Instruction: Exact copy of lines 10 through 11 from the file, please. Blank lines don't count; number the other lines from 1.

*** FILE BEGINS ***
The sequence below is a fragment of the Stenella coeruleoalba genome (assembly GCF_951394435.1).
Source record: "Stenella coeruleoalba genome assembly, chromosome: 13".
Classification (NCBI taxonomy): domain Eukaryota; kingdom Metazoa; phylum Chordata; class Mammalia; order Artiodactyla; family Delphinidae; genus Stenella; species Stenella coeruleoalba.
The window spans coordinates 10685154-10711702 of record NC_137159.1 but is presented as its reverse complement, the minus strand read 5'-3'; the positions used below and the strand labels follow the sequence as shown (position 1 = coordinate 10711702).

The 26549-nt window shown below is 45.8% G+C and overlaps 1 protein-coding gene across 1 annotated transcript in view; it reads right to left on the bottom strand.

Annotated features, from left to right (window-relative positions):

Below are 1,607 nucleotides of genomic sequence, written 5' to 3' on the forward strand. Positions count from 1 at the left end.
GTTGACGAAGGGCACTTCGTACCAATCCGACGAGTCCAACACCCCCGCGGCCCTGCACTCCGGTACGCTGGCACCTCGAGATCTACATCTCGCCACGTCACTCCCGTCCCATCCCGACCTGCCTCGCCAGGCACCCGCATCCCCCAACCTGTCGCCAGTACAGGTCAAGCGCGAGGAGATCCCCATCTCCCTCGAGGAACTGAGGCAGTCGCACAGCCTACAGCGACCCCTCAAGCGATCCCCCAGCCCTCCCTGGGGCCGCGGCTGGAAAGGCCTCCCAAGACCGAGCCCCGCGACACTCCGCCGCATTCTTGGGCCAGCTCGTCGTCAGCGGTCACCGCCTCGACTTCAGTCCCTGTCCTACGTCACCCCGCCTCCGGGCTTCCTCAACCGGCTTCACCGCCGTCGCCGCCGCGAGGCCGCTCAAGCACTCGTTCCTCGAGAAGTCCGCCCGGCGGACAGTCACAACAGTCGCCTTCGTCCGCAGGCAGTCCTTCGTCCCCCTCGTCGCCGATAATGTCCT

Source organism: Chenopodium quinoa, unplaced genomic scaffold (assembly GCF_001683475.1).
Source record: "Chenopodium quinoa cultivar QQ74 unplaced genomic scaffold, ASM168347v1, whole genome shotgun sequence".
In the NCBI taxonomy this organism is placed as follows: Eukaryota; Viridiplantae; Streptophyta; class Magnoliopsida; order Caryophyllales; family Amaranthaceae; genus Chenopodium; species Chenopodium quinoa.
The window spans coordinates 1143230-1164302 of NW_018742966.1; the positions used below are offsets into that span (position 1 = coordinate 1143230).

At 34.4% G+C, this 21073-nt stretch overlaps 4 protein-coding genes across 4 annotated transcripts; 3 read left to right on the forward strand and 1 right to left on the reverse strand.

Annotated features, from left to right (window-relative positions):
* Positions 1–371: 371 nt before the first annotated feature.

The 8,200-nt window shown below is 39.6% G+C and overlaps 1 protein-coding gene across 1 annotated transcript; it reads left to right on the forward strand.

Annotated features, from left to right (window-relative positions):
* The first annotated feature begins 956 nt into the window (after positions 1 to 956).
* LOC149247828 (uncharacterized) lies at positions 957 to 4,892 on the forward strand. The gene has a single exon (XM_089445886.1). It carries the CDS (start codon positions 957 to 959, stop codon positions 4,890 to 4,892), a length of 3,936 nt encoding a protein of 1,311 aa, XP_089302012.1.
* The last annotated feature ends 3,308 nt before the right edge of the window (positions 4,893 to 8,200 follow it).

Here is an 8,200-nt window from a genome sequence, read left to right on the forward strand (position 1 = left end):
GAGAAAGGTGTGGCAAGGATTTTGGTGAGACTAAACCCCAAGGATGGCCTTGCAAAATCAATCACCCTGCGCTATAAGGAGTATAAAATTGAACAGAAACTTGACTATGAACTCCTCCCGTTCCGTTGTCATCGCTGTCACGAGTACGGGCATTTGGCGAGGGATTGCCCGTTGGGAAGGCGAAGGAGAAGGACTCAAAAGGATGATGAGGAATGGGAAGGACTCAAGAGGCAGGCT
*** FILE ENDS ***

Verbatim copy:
Source record: "Chenopodium quinoa cultivar QQ74 unplaced genomic scaffold, ASM168347v1, whole genome shotgun sequence".
In the NCBI taxonomy this organism is placed as follows: Eukaryota; Viridiplantae; Streptophyta; class Magnoliopsida; order Caryophyllales; family Amaranthaceae; genus Chenopodium; species Chenopodium quinoa.